Monitoring Early Reading Development in First Grade: Word Identification Fluency versus Nonsense Word Fluency

Article excerpt

Curriculum-based measurement (CBM) provides teachers with reliable, valid, and efficient indicators of academic competence with which to gauge individual student standing at one point in time or to index student progress across time (Deno, 1985). CBM is the most widely studied form of classroom assessment, with more than 150 studies in peer-reviewed journals establishing its psychometric tenability and its instructional utility. Given the strength of the existing literature, CBM is becoming a signature feature associated with effective special education (McDonnell, McLaughlin, & Morison, 1997; President's Commission, 2002).

At the same time, in reading, most CBM research has focused on the passage reading fluency task, which becomes appropriate for most students sometime during the second semester of first grade. Additional research is needed to examine the tenability of reading tasks that address an earlier phase of reading, developmentally appropriate for most children during the first half or (depending on the child) much of first grade. This study compared two CBM measures for this beginning phase of first-grade reading development. In this introduction, we provide background information on CBM, review the literature on the two measures on which we focus the present study, and clarify the purpose and importance of the present study.

BACKGROUND INFORMATION ON CBM

CBM differs from most forms of classroom assessment in several ways (Fuchs & Deno, 1991) including these two features: First, CBM is standardized so that the behaviors to be measured and the procedures for measuring those behaviors are prescribed, with documented reliability and validity. Second, CBM's focus is long-term so that the testing methods and the testing content remain constant, with equivalent weekly tests spanning much, if not all, of the school year. The reason for long-term consistency is so that progress can be monitored systematically over time.

In using the CBM passage reading fluency task, the teacher relies on established methods to identify passages of equivalent difficulty; each equivalent passage represents the material students should be comfortable reading at year's end. The teacher administers CBM by having the student read aloud a different passage for each assessment, each time for 1 min, and the weekly score is the number of words read correctly. Each assessment produces an indicator of reading competence because it requires a multifaceted performance. This performance entails, for example, a reader's skill at automatically translating letters into coherent sound representations, unitizing those sound components into recognizable wholes and automatically accessing lexical representations, processing meaningful connections within and between sentences, relating text meaning to prior information, and making inferences to supply missing information. As competent readers translate text into spoken language, they coordinate these skills in an obligatory, seemingly effortless manner (Fuchs, Fuchs, Hosp, & Jenkins, 2001).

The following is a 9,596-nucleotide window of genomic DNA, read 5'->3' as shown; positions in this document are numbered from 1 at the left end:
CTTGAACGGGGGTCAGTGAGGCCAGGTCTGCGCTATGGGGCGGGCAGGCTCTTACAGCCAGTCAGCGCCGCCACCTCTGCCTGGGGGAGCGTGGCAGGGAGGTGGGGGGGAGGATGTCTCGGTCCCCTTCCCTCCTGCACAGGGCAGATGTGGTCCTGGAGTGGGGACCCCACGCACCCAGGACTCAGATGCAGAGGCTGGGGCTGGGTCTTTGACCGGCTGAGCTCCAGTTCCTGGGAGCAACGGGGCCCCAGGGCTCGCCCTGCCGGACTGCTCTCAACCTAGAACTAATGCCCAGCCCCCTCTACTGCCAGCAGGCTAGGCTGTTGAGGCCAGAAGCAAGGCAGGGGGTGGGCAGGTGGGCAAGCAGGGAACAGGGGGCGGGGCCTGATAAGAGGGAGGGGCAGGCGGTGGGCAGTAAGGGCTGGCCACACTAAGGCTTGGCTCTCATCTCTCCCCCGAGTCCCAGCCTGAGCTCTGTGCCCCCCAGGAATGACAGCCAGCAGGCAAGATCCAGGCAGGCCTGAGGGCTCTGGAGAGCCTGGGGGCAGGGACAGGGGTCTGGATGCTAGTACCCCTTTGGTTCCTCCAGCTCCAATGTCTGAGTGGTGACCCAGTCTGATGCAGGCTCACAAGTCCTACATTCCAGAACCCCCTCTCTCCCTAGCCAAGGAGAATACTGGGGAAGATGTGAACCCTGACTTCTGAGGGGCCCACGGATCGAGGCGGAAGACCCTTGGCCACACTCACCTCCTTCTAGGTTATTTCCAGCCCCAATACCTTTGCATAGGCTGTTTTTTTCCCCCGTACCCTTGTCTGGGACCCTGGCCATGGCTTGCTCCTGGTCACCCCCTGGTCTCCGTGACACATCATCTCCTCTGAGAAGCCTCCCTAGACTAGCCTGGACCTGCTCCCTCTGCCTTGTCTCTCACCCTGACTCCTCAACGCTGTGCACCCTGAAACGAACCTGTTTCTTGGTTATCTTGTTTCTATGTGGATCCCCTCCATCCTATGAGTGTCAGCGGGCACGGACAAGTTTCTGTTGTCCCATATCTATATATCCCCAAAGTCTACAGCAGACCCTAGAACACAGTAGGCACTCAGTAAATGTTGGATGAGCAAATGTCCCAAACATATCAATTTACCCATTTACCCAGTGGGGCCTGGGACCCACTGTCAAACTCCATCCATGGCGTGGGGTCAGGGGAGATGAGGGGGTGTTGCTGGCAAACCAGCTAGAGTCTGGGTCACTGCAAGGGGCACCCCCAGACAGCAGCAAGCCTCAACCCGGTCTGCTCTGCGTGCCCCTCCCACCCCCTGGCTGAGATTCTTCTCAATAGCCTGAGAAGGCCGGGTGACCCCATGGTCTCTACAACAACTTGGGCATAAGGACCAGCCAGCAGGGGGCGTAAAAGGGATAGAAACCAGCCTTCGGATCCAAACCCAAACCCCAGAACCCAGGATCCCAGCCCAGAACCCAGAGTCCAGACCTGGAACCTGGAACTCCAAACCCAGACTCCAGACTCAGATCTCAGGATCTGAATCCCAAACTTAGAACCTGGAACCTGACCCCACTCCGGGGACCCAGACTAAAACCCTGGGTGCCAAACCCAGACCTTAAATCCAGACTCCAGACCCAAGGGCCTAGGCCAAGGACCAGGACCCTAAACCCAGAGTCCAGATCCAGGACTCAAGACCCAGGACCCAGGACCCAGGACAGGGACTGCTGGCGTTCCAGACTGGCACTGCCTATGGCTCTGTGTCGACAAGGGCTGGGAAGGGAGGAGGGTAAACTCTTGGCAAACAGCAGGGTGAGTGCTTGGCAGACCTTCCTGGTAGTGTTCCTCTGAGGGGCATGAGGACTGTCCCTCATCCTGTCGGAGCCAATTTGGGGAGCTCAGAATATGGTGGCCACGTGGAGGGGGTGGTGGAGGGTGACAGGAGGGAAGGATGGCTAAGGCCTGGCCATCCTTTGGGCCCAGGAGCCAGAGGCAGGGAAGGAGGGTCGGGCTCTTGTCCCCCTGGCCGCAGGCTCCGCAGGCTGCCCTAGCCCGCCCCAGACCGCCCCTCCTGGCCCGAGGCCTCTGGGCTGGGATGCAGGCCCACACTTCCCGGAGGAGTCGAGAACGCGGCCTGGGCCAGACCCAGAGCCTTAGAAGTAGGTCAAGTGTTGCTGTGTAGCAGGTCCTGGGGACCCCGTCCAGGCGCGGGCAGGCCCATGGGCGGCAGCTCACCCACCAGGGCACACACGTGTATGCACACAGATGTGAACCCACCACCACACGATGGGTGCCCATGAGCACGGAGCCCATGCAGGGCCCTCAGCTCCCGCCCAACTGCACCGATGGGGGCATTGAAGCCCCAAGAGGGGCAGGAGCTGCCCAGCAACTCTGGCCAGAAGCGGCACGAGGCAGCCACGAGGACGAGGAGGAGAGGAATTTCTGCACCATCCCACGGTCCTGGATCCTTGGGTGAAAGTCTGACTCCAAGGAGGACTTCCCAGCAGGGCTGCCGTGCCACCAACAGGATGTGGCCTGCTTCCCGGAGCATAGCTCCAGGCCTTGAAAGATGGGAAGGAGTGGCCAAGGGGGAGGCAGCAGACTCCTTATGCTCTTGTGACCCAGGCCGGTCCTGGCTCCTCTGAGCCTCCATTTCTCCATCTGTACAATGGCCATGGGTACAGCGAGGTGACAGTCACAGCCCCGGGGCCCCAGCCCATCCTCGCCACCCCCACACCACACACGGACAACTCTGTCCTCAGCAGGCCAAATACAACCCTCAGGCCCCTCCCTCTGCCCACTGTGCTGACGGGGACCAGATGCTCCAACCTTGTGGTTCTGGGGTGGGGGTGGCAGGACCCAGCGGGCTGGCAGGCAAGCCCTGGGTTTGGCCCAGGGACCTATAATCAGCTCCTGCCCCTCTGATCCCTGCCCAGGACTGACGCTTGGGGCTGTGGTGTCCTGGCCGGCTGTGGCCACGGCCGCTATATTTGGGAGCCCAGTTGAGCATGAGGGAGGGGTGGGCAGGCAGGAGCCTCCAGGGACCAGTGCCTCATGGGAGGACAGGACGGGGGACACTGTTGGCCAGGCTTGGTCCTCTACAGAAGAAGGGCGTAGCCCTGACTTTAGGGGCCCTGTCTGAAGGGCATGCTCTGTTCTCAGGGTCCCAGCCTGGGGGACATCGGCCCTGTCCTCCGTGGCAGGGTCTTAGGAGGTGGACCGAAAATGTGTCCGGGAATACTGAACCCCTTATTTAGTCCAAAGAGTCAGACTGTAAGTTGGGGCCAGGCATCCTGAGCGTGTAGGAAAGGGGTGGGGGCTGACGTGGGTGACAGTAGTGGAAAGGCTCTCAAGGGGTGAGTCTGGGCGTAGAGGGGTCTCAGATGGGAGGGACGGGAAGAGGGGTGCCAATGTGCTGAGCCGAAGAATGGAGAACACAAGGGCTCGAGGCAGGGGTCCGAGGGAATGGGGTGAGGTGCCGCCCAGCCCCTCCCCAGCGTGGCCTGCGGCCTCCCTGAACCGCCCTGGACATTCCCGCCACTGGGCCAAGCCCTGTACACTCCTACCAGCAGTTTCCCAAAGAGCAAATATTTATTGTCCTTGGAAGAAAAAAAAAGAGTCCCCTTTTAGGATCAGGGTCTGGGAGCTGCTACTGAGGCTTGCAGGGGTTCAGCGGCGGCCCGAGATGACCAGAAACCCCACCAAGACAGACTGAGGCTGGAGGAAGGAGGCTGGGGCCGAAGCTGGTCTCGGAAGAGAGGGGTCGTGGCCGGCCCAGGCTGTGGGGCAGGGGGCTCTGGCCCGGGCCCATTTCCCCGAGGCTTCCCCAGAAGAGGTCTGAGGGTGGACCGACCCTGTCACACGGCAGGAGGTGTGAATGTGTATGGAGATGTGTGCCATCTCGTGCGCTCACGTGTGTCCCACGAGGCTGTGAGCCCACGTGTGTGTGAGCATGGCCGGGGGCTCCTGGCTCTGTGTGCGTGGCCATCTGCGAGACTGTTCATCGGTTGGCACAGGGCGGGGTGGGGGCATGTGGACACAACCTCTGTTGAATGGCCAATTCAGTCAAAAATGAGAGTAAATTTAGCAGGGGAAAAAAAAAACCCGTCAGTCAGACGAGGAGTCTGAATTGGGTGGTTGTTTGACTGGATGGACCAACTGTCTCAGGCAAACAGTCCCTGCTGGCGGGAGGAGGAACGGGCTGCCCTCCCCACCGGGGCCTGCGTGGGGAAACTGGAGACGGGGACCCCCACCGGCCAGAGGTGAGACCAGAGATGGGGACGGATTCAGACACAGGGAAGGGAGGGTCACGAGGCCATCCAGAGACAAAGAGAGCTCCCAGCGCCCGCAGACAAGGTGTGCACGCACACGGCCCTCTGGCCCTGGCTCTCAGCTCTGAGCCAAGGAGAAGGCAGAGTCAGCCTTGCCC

Because the CBM passage reading fluency task reflects this complex performance, it can be used to characterize reading expertise and to track its development in the primary grades (e.g., Biemiller, 1977-1978; Fuchs & Deno, 1991). To characterize reading expertise, CBM is interpreted in a norm-referenced or criterion-referenced framework. Within a normative framework, practitioners designate reading difficulty by comparing CBM performance levels between individuals. For example, with local CBM norms, students performing below the third percentile are identified as reading disabled and entitled to intensive reading instruction. Within a criterion-referenced perspective, CBM benchmarks specify the minimum performance levels associated with future reading success. For example, schools might establish that students who fail to attain a CBM score of 75 by the end of second grade have a poor probability of achieving a "proficient" score on their state's high-stakes fourth-grade reading assessment; therefore, students scoring below this benchmark at the end of second grade are candidates for intensive reading instruction. …